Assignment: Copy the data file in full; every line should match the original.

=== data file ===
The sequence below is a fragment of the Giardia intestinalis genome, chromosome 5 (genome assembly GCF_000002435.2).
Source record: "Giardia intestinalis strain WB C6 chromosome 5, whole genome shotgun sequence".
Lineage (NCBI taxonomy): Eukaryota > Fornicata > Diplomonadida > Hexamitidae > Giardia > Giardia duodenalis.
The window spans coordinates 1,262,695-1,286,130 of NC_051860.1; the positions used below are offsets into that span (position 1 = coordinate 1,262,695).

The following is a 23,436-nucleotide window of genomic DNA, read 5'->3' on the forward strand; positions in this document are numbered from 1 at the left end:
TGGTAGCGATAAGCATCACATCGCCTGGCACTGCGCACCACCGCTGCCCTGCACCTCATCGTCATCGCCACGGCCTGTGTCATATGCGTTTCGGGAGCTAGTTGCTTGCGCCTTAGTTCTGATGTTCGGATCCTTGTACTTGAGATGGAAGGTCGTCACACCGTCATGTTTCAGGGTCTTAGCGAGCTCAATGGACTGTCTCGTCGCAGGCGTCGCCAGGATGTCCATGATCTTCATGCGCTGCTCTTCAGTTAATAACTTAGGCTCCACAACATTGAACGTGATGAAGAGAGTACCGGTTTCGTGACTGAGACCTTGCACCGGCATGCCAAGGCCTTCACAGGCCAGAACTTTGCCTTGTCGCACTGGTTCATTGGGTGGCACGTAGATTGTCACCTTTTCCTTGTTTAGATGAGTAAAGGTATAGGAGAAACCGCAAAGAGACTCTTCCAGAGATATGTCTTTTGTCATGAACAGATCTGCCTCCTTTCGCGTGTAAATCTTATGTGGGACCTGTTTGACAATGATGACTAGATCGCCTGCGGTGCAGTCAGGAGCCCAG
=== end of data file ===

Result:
The sequence below is a fragment of the Giardia intestinalis genome, chromosome 5 (genome assembly GCF_000002435.2).
Source record: "Giardia intestinalis strain WB C6 chromosome 5, whole genome shotgun sequence".
Lineage (NCBI taxonomy): Eukaryota > Fornicata > Diplomonadida > Hexamitidae > Giardia > Giardia duodenalis.
The window spans coordinates 1,262,695-1,286,130 of NC_051860.1; the positions used below are offsets into that span (position 1 = coordinate 1,262,695).

The following is a 23,436-nucleotide window of genomic DNA, read 5'->3' on the forward strand; positions in this document are numbered from 1 at the left end:
TGGTAGCGATAAGCATCACATCGCCTGGCACTGCGCACCACCGCTGCCCTGCACCTCATCGTCATCGCCACGGCCTGTGTCATATGCGTTTCGGGAGCTAGTTGCTTGCGCCTTAGTTCTGATGTTCGGATCCTTGTACTTGAGATGGAAGGTCGTCACACCGTCATGTTTCAGGGTCTTAGCGAGCTCAATGGACTGTCTCGTCGCAGGCGTCGCCAGGATGTCCATGATCTTCATGCGCTGCTCTTCAGTTAATAACTTAGGCTCCACAACATTGAACGTGATGAAGAGAGTACCGGTTTCGTGACTGAGACCTTGCACCGGCATGCCAAGGCCTTCACAGGCCAGAACTTTGCCTTGTCGCACTGGTTCATTGGGTGGCACGTAGATTGTCACCTTTTCCTTGTTTAGATGAGTAAAGGTATAGGAGAAACCGCAAAGAGACTCTTCCAGAGATATGTCTTTTGTCATGAACAGATCTGCCTCCTTTCGCGTGTAAATCTTATGTGGGACCTGTTTGACAATGATGACTAGATCGCCTGCGGTGCAGTCAGGAGCCCAG